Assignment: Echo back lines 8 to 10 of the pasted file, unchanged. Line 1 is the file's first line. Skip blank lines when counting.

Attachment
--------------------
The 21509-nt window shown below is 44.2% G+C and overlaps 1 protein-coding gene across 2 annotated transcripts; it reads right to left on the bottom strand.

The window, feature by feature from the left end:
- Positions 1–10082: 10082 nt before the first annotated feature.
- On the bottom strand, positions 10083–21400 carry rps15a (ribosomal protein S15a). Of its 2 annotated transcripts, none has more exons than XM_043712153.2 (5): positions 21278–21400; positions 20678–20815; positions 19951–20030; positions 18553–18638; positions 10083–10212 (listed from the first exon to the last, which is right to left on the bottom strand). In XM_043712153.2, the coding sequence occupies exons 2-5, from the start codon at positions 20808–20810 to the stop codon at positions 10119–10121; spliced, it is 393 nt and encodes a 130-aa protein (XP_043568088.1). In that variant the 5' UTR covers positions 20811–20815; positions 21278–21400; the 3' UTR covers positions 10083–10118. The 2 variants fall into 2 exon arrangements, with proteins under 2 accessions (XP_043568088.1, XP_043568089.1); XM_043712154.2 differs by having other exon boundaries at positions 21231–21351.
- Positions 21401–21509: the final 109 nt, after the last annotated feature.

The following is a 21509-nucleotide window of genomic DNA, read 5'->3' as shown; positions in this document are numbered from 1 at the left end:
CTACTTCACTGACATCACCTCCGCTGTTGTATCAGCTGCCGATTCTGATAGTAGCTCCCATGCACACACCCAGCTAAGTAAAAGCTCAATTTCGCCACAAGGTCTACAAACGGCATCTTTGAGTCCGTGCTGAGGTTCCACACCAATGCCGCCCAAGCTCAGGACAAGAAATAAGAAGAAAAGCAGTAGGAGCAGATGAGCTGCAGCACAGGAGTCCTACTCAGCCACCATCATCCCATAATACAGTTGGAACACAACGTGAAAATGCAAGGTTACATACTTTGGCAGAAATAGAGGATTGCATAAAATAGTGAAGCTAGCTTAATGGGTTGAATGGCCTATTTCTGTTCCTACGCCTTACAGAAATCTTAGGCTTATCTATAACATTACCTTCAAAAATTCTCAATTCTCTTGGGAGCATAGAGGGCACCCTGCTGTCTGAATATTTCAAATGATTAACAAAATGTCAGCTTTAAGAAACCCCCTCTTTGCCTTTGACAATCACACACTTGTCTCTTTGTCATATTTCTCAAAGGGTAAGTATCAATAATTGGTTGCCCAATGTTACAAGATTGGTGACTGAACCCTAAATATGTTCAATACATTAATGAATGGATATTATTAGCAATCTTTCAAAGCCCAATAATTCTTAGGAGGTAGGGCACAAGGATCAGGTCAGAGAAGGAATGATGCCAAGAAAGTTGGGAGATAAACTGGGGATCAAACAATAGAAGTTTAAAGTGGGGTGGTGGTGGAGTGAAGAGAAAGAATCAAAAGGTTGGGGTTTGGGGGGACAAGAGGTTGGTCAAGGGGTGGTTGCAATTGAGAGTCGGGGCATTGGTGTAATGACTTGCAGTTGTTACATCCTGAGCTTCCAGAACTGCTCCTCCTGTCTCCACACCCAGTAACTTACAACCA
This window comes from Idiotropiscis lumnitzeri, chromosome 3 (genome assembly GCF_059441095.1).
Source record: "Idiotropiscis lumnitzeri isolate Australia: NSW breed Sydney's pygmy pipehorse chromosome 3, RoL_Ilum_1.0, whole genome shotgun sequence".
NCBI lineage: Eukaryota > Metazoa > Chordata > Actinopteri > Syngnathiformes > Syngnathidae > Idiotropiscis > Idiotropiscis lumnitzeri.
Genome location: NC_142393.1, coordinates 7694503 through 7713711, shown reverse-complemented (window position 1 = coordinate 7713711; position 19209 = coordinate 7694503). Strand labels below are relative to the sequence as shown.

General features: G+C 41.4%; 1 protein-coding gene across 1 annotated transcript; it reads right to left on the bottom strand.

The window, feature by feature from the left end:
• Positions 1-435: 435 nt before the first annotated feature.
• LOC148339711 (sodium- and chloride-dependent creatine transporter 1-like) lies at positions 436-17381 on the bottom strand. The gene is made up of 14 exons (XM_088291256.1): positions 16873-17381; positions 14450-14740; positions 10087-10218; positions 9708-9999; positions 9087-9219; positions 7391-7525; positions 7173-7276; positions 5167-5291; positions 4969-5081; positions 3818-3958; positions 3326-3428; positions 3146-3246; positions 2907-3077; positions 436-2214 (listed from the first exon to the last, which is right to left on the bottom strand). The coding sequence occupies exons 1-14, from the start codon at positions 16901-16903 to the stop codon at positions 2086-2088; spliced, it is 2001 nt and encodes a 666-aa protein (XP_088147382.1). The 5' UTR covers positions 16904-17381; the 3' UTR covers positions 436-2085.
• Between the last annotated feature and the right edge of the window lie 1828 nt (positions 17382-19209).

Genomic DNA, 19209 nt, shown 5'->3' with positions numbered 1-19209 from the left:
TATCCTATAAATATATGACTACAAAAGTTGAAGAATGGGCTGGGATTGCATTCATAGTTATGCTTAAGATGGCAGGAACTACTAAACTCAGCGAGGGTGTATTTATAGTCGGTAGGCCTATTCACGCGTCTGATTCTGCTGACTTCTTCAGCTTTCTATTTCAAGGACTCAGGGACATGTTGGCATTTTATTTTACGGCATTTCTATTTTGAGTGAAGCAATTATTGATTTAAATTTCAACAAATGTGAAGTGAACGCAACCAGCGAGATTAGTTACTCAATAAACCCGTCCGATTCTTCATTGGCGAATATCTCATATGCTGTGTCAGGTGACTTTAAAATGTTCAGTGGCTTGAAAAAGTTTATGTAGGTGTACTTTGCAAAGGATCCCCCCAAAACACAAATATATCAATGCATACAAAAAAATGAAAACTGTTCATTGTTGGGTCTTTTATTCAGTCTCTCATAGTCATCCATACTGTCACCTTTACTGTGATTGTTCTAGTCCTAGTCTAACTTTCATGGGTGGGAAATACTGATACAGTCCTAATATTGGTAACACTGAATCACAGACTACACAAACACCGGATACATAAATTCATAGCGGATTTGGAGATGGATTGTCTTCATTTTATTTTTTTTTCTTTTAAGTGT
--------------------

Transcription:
This window comes from Idiotropiscis lumnitzeri, chromosome 3 (genome assembly GCF_059441095.1).
Source record: "Idiotropiscis lumnitzeri isolate Australia: NSW breed Sydney's pygmy pipehorse chromosome 3, RoL_Ilum_1.0, whole genome shotgun sequence".
NCBI lineage: Eukaryota > Metazoa > Chordata > Actinopteri > Syngnathiformes > Syngnathidae > Idiotropiscis > Idiotropiscis lumnitzeri.